To correct or not correct …
I recently discovered that I suck at proofreading. At least I think I do. And the only way to stop sucking at something, is to practice it. A lot. But how do you practice something that you (obviously) don’t know how to do? You’ll need a method, guide or step-by-step plan of some sort. Here’s how I intend to do it from now on:
1) Leave it. If it’s my own text that needs proofreading, I’m going to leave it for a day or two (or more), and come back to it when it’s less fresh in my mind. Not always possible of course, but still a good rule.
2) Print it. On paper, that is. The environment might suffer some, but your text will benefit. Only reading it on a computer screen will normally not get you where you need to be – at least in terms of proofreading – you’re more likely to overlook errors. Be sure to do both though, as reading the text on different formats might let you spot different errors.
3) Read one sentence at a time. OUT LOUD. Then read it backwards. Look at every word. Cover the rest of the text with white sheets of paper to isolate the sentence you’re concentrating on. The point of this is to eliminate distracting typographical errors before you move on.
4) Read one paragraph at a time. Out loud. Concentrate on sentence structure, punctuation and grammatical errors.
5) Investigate. Are there words in the text that you don’t understand? Other facts that might be wrong? Find out.
6) Read through the whole text. Preferably out loud. Does the text make sense? Do the words make sense in the context they’re used in? (I tend to write the opposite of what I actually mean. Recently, I used the word static where it should have said dynamic, and I didn’t notice it until someone else pointed it out.) Should something be moved to somewhere else, elaborated on or simply deleted? Be aware though, when dealing with other people’s texts, that proofreading doesn’t necessarily mean changing the text to suit your own preferences. The fact that you don’t like a particular word, or a particular sentence structure, doesn’t make it wrong. You are not writing-god (and yes, this can be hard to accept).
7) Repeat. Go through steps 1-6 again. At least a couple of times. More if you want to be thorough. OK, no. 5 might not need repeating over and over again, but the others do.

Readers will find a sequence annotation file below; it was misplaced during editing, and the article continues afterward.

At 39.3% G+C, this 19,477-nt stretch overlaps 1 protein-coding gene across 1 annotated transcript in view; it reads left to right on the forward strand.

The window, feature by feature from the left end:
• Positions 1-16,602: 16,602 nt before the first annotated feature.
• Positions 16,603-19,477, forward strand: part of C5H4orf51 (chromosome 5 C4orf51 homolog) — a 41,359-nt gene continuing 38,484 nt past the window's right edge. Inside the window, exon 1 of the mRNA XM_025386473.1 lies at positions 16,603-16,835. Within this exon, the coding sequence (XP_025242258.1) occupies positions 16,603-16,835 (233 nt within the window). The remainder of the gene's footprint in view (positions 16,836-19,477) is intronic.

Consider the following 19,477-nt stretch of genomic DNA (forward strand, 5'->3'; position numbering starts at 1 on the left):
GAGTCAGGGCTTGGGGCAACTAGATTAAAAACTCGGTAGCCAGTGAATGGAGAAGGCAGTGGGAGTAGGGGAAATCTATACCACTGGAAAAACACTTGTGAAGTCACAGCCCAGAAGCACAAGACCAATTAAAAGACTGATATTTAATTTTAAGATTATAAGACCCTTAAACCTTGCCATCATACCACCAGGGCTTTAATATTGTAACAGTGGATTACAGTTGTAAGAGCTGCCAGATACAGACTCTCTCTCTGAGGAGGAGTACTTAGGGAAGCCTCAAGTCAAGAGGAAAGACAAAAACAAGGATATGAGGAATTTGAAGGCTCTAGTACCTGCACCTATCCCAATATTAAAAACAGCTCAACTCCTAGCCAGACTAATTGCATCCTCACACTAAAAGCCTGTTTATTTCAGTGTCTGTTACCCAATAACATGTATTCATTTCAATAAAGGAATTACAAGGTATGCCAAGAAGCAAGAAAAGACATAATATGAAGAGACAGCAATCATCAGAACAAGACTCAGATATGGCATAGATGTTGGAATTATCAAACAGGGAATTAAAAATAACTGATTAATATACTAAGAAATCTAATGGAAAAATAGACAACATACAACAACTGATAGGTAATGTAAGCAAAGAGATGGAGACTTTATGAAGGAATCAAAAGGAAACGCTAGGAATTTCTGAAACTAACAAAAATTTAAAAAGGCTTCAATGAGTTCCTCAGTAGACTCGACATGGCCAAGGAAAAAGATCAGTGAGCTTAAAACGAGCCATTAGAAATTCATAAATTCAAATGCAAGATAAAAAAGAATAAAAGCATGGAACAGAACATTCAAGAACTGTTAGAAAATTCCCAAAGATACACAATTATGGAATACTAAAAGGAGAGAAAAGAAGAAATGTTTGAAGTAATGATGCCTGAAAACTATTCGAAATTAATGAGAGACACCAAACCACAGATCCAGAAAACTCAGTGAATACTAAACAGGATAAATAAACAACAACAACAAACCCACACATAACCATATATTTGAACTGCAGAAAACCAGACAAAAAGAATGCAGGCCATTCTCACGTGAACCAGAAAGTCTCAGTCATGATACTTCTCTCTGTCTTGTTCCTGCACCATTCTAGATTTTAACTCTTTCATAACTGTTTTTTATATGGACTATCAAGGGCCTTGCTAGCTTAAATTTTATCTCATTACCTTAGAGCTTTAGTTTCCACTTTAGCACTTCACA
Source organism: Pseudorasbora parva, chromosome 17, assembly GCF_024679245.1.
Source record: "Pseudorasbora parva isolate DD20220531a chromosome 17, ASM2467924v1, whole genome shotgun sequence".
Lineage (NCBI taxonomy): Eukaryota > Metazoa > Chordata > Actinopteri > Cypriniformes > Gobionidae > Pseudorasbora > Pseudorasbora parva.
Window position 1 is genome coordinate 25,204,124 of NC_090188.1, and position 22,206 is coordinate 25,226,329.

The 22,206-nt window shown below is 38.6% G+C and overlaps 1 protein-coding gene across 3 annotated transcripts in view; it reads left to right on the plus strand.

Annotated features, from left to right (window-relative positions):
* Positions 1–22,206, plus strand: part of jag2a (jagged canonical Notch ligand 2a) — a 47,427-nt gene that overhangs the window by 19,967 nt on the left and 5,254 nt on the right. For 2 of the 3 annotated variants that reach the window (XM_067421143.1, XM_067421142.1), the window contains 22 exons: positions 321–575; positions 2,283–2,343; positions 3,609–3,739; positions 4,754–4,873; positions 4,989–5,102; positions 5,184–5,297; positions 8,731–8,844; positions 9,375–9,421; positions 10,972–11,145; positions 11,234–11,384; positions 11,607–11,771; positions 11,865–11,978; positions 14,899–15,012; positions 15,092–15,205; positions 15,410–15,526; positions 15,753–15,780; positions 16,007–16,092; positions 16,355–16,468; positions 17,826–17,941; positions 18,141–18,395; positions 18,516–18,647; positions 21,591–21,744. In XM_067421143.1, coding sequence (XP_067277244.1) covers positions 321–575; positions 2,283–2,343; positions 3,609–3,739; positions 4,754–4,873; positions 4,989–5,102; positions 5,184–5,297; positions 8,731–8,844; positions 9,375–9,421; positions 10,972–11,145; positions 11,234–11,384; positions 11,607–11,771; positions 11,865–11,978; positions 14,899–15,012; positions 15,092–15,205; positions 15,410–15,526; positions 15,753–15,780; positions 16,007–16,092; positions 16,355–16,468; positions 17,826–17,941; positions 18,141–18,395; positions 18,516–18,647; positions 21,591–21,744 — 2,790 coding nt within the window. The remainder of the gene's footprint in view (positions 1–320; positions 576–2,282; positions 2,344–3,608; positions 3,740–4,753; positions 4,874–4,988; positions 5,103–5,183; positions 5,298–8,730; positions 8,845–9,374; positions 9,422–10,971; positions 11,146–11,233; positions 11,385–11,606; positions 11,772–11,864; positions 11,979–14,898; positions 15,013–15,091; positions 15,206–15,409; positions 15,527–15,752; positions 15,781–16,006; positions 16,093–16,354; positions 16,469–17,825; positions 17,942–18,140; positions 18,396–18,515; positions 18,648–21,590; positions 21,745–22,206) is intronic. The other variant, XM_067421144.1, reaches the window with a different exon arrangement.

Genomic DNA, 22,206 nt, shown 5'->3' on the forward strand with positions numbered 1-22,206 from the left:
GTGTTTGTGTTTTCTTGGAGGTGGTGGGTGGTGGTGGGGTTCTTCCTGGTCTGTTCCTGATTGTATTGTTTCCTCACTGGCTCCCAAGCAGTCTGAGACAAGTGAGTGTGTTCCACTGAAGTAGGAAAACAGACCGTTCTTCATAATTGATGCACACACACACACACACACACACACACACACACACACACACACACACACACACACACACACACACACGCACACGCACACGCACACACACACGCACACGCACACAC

You’ll need to use tools, both to proofread correctly and to optimize the text (if it’s your own). Here are some resources:
- Google Translate. Doesn’t always get things right, but can be helpful all the same. I often translate back and forth a few times to try to make sure I’ve got it right. (This is probably only useful if you’re bi- og multilingual.)
- Merriam Webster. English dictionary. Loaded with ads. (I only use this when my Google Translate-strategy fails me).
- Norwegian dictionary. Mandatory for Norwegians. Will also provide you with the different inflections of each word, should you need it. (Now, I used Google Translate, Merriam Webster and the Norwegian dictionary to find the word inflection. I assume it’s fairly correct, but since I’m not sure, I should probably investigate further, as instructed by myself in no. 5 above. I’ll do it tomorrow. Or some other day. Or perhaps I’ll just wait until someone tells me it’s wrong. Which most likely will never happen.)
- Korrekturavdelingen. Deals with Norwegian grammar and other textual stuff. Will tell you that what you thought was right, is actually wrong. Enjoy.
- Store norske leksikon på nett. Encyclopedia in Norwegian. Very useful (for Norwegians). Also has a fun blog, Lille norske, and nice photos on the search page.
I’ve used a few other internet resources to write this blog post, be sure to visit them as well:
- Active Proofreading: How to Successfully Proofread Your Own Work.
- Top 10 Proofreading Tips.
- Committed as a Teaching Press: Copyediting and Digital Editing (you’ll find some proofreading symbols on this page).
Need more? Try googling «blog proofreading» or «amateur proofreading». You’ll find tons of resources. Help is out there…
THINK YOU’RE DONE?
«Read through your text several times, concentrating first on sentence structures, then word choice, then spelling, and finally punctuation. As the saying goes, if you look for trouble, you’re likely to find it.»